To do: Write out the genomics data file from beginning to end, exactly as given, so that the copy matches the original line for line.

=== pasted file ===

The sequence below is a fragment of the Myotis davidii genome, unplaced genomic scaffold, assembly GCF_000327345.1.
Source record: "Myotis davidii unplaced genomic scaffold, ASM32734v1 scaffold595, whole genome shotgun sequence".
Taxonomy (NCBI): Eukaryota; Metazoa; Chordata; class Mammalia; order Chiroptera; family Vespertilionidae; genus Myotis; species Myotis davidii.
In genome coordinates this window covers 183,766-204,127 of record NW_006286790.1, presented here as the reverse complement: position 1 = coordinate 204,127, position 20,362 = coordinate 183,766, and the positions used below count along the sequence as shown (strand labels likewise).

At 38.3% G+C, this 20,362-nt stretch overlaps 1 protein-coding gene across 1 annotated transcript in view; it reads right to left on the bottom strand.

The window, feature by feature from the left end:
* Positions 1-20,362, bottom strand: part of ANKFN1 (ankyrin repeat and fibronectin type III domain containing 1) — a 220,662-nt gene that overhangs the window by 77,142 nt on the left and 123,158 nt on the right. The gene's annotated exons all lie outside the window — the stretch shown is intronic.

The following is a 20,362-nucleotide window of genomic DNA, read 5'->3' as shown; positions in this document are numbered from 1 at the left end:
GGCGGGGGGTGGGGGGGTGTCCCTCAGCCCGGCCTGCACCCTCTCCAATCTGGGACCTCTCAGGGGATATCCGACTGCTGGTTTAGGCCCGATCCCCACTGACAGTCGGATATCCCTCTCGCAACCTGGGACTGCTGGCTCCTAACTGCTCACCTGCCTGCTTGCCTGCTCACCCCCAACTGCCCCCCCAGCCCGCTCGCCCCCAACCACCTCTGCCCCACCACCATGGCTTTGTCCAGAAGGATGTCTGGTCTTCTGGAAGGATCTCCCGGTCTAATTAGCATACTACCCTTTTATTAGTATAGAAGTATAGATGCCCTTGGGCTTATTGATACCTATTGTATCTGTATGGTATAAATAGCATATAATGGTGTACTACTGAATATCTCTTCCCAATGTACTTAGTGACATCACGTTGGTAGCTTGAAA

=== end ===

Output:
The sequence below is a fragment of the Myotis davidii genome, unplaced genomic scaffold, assembly GCF_000327345.1.
Source record: "Myotis davidii unplaced genomic scaffold, ASM32734v1 scaffold595, whole genome shotgun sequence".
Taxonomy (NCBI): Eukaryota; Metazoa; Chordata; class Mammalia; order Chiroptera; family Vespertilionidae; genus Myotis; species Myotis davidii.
In genome coordinates this window covers 183,766-204,127 of record NW_006286790.1, presented here as the reverse complement: position 1 = coordinate 204,127, position 20,362 = coordinate 183,766, and the positions used below count along the sequence as shown (strand labels likewise).

At 38.3% G+C, this 20,362-nt stretch overlaps 1 protein-coding gene across 1 annotated transcript in view; it reads right to left on the bottom strand.

The window, feature by feature from the left end:
* Positions 1-20,362, bottom strand: part of ANKFN1 (ankyrin repeat and fibronectin type III domain containing 1) — a 220,662-nt gene that overhangs the window by 77,142 nt on the left and 123,158 nt on the right. The gene's annotated exons all lie outside the window — the stretch shown is intronic.

The following is a 20,362-nucleotide window of genomic DNA, read 5'->3' as shown; positions in this document are numbered from 1 at the left end:
GGCGGGGGGTGGGGGGGTGTCCCTCAGCCCGGCCTGCACCCTCTCCAATCTGGGACCTCTCAGGGGATATCCGACTGCTGGTTTAGGCCCGATCCCCACTGACAGTCGGATATCCCTCTCGCAACCTGGGACTGCTGGCTCCTAACTGCTCACCTGCCTGCTTGCCTGCTCACCCCCAACTGCCCCCCCAGCCCGCTCGCCCCCAACCACCTCTGCCCCACCACCATGGCTTTGTCCAGAAGGATGTCTGGTCTTCTGGAAGGATCTCCCGGTCTAATTAGCATACTACCCTTTTATTAGTATAGAAGTATAGATGCCCTTGGGCTTATTGATACCTATTGTATCTGTATGGTATAAATAGCATATAATGGTGTACTACTGAATATCTCTTCCCAATGTACTTAGTGACATCACGTTGGTAGCTTGAAA